The Durham County Board of Commissioners this week adopted a resolution that urges the county’s courts and judiciary along with all other local government offices and departments as well as the community at-large to end the practice of describing a person either with a criminal record or awaiting trial in county jail as a “prisoner,” “convict,” “inmate,” or “felon.”

The board’s resolution also “urges adoption and utilization of people-first language in all legislation, co-sponsorship memos, reports, policies, and other documents.”

Commissioners also agreed to take the next step of sharing with county offices and the public alternative terms to describe people who have had contact with the criminal justice system.

What exactly is “people-first language?”

Commissioners did not go into specifics, but language like “individual, person, woman or woman with prior or current criminal justice system involvement” is encouraged, according to The Fortune Society, a national nonprofit that promotes successful reentry from incarceration.  

Similarly, instead of describing a person as a “parolee,” “probationer” or  “detainee,” Fortune’s website suggests using “person on parole,” “person on probation,” or “person in detention.”

The county’s resolution adopted Monday during their regularly scheduled meeting states that the current language “undermines, devalues, dehumanizes, demoralizes and dishonors the humanity of that individual.”

The resolution noted that while nearly 80 percent of people being held at Durham County Detention Center are awaiting trial and have not been convicted of the crime, they are nonetheless described with language that “emphasizes or prioritizes a criminal record over the individual.”

The resolution also notes that people with criminal records already “endure intense legal and social sanctioning, including segregation, harassment, and harm.” 

Even people who have been formerly involved with the justice system and are now responsible members of our communities, schools, workplaces, and places of worship can be hindered by language that “shapes the ideas, perceptions, beliefs, attitudes, and actions of individuals, societies, and governments,” according to the resolution.

Moreover, with a criminal justice system in which Black and brown people are disproportionately represented, the current language “only [serves] to obstruct and separate people from society and make the institutionalization of racism and supremacy appear normal.”

Some point to the media as one of the biggest offenders of the loaded language.

“The vast majority of news outlets continue to use the dehumanizing labels, even when journalists aim to shine a light on injustice or expose abuses of power, they legitimize the failing criminal justice system when they use these harmful terms to describe the subjects of their stories,” according to a report published last year by People First, an advocacy network for people with disabilities.

“When audiences read and hear words like ‘felon’ and ‘inmate,’ they are more afraid of, less open to, less curious about, and less supportive of people with experiences like mine and the opportunities that would make me most safe and free,” Norris Henderson, the founder and executive director of Voice of the Experienced and Voters Organized to Educate, said in the report.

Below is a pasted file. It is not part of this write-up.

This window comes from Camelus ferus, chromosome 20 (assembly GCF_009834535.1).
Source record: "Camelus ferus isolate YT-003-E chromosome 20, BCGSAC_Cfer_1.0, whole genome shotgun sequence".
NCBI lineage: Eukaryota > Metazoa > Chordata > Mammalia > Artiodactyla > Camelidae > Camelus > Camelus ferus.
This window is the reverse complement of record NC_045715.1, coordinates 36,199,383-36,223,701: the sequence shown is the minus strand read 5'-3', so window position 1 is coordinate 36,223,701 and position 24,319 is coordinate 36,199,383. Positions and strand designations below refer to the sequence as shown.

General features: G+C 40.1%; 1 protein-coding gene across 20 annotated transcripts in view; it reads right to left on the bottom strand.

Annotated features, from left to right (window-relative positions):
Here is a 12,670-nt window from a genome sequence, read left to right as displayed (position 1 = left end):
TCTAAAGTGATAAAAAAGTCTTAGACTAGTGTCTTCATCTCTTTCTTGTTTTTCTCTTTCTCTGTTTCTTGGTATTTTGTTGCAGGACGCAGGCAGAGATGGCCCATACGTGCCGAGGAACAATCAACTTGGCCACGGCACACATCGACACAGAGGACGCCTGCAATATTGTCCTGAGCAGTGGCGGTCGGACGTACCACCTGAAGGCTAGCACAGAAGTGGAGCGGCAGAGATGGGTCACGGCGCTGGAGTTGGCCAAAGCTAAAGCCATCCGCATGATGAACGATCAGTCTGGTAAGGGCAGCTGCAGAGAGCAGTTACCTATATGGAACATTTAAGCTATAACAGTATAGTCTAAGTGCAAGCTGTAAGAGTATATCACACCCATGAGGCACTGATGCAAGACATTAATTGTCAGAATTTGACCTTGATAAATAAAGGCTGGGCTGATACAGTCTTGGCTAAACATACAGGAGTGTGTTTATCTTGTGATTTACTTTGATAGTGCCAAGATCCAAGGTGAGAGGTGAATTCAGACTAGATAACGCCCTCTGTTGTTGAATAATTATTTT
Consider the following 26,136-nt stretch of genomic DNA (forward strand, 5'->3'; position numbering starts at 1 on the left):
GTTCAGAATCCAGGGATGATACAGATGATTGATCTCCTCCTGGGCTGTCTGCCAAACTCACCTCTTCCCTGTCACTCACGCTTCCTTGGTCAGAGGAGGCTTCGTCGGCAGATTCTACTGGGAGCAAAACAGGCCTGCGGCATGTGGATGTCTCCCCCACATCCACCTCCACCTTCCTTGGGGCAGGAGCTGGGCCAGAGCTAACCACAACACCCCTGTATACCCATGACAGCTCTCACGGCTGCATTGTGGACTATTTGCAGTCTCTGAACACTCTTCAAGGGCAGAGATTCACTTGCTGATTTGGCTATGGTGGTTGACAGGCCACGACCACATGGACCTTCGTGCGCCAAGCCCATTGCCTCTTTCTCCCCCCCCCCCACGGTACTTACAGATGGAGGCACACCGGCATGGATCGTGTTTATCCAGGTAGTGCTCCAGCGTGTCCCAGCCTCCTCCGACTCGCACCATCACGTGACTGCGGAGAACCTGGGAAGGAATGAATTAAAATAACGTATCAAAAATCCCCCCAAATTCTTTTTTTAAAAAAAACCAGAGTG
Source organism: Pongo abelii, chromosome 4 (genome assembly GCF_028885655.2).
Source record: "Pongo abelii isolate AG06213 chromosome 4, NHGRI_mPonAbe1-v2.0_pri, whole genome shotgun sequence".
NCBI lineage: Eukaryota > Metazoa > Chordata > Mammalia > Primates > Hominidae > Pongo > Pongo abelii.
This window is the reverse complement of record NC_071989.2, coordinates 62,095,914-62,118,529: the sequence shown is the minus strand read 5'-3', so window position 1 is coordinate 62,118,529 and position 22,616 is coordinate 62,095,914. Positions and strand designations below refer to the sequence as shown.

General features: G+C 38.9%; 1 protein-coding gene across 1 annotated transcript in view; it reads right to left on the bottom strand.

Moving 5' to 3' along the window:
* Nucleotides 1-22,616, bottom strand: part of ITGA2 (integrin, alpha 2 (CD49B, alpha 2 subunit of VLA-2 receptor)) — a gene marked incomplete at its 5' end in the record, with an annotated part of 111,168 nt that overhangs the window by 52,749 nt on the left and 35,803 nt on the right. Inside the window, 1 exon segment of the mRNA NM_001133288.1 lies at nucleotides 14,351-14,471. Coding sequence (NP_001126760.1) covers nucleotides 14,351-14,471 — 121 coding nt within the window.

The 47-page report also noted “that while some progress has been made, dehumanizing labels are still widely used by leading newspapers, and the use of these terms biases readers against directly impacted people and criminal justice reform.”

The report further noted that in 2016, “President Barack Obama’s Office of Justice Programs (OJP) circulated a memo stating that it would no longer use ‘offender’ or ‘felon’ and later that year the departments of correction in Pennsylvania and Washington State eliminated the use of the word ‘offender’ in their public documents.” 

Predictably, the OJP guidance was later revoked by the Trump administration, “reinforcing the cultural power of these words and the fragility of administrative changes,” according to the People First report.  

The resolution adopted by Durham commissioners noted the real-life consequences of the loaded terms becoming the basis for “inaccurate information, unfounded assumptions, generalizations, and other negative predispositions associated with justice-involved individuals.” 

The language, according to the board’s resolution, creates “societal stigmas, attitudinal barriers, and continued negative stereotypes that affect access to employment, housing, healthcare, professional licensing, travel, support services, and other integral aspects of community life.” 

The one-page resolution was read into the record by commissioner Nida Allam, who spearheaded the crafting of the document with members of the county’s criminal justice advisory committee.

Ben Hass, the director of the Religious Coalition for a Nonviolent Durham, praised the resolution and the “rich, diverse fabric of people” working throughout the city to reintegrate formerly incarcerated people back into mainstream society.

“They are the folks the resolution seeks to uplift with housing, employment, health and social services [with] every kind of tangible and intangible support,” Hass said during the in-person meeting.

Hass added that the resolution at once speaks to a truth beyond the labels “and the sadder truth of what it’s trying to combat.” 

He shared a quote from the late South African Archbishop, Desmond Tutu: “Language is very powerful. Language does not just describe reality. Language creates the reality it describes.”

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